To say that 400m hurdler Shiann Salmon made a remarkable breakthrough when she secured an individual spot on Jamaica’s team to the Paris Olympic Games, would be an understatement.

After just missing out on a spot to the Tokyo 2020 showpiece –for which she was listed as a reserve to Rhonda Whyte, Leah Nugent, and Janieve Russell –Salmon vowed to right that wrong on this occasion, and that she did.

She produced one of her finest performances in recent times to place third in a new personal best of 53.71s, behind Rushell Clayton (52.51s) and Janieve Russell (53.33s) at the JAAA National Senior Championships recently.

“I feel so good. I'm elated. I put the work in to achieve this and I always told myself that I wasn’t going to leave Jamaica as an alternate for the Olympic Games, and I did just that. This was my moment, and I couldn't let anything hold me back, so I'm very happy,” Salmon told SportsMax.TV.

Salmon’s path to achieving the Olympic feat was by no means smooth, as faced intense pressure and anxiety leading up to her qualification race, so much so that she was physically sick before stepping onto the National Stadium track.

Despite these challenges, she managed to harness her nerves and deliver an efficient performance that solidified her place among the elite athletes set to represent Jamaica.

“I was incredibly nervous before the race that I actually threw up a few times,” Salmon admitted.

Salmon is all smiles after accomplishing the Olympic qualifying feat.

“But like I said, I did the work and so I just kept reminding myself ‘you can do it, three persons cannot beat you,’ and I knew I had to push through, so I'm very happy,” she added.

Beyond her focus and determination, the highlight of Salmon’s display was an improved backstretch execution, an aspect of the race she pointed out she and her coaches have rigorously worked on in training.

While her qualification is a significant achievement, the 25-year-old and her coaches are not resting on their laurels. Instead, they intend to continue identifying areas for improvement to enhance her competitiveness in the closing stages of the race.

“Sometimes I don’t execute my races properly, I tend to sleep on the backstretch and the race gets away from me and then I try to finish strong. But for the National Championships, I was just reminding myself mid-race, ‘do not sleep, do not sleep, do not let them go too far,’ And that's what I did,” she shared.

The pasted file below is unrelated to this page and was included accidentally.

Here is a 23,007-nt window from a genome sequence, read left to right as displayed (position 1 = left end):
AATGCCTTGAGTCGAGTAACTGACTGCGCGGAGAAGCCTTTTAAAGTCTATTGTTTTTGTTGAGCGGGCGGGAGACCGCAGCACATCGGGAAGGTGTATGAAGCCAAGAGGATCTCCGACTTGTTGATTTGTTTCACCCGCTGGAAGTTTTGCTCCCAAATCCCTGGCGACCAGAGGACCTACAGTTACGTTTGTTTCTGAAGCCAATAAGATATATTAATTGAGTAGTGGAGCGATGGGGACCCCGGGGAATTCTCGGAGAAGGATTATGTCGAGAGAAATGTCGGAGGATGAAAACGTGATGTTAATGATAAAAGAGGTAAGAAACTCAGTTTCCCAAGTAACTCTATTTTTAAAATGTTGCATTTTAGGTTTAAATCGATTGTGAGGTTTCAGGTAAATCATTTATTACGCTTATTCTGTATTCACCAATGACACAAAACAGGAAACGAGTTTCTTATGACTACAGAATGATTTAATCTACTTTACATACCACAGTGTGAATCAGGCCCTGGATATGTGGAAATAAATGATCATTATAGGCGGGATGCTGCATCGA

“My coaches also talked to me about, and we have been focusing a lot on executing a proper race strategy because it's crucial for me to maintain my speed and form through that part of the race to ensure I finish strong. So we’re working on refining my technique and endurance to make sure I'm at my best when it counts the most,” Salmon noted.

Having represented Jamaica with distinction, winning multiple individual and relay medals at the youth and senior levels, including NACAC Championships, Commonwealth Games, and the World Championships, Salmon would very much love to add an Olympic medal to her accolades.

Salmon crosses the line ahead of Rushell Clayton in a previous race.

However, Salmon knows that winning a medal in Paris will by no means be easy, and as such, she is more focused on building on her strengths to continue giving of her best for the country at the highest level.

“Honestly, I feel like making the team was the hardest part. That was the aim, and I'm on the team, so I'm just going to take it one step at a time from here. I just have to go through the rounds at the Olympics, execute them, do what my coaches tell me to do and I'll be fine,” she declared.

 “Anything that comes with that, I'll be grateful. Just to be a part of the team is a big enough accomplishment for me and I'm just super happy to be representing my country on the biggest stage of my career, and I can't ask for anything more,” Salmon ended.

NB: The Paris Olympic Games scheduled for July 26 to August 11, will be live on SportsMax and the SportsMax App.

Despite not being at peak fitness, Janieve Russell was determined to secure a place on Jamaica’s team to the upcoming Paris Olympic Games, and so the 400m hurdler knew she had to demonstrate resilience and tenacity to achieve the feat.

In fact, Russell’s second-place performance at the JAAA National Senior Championships this past weekend was a testament to her unyielding spirit, as she soared above her injury concerns with precision and speed, crossing the finish line in 53.33s –a time that marked her fastest ever run at the National Stadium. Rushell Clayton won in a brisk 52.51s, with Shiann Salmon (53.71s) in third.

Having had her season fraught with challenges and injuries, raising doubts about her ability to compete at her usual high standards, Russell believes her performance dispelled any doubts about her readiness to compete on the world stage.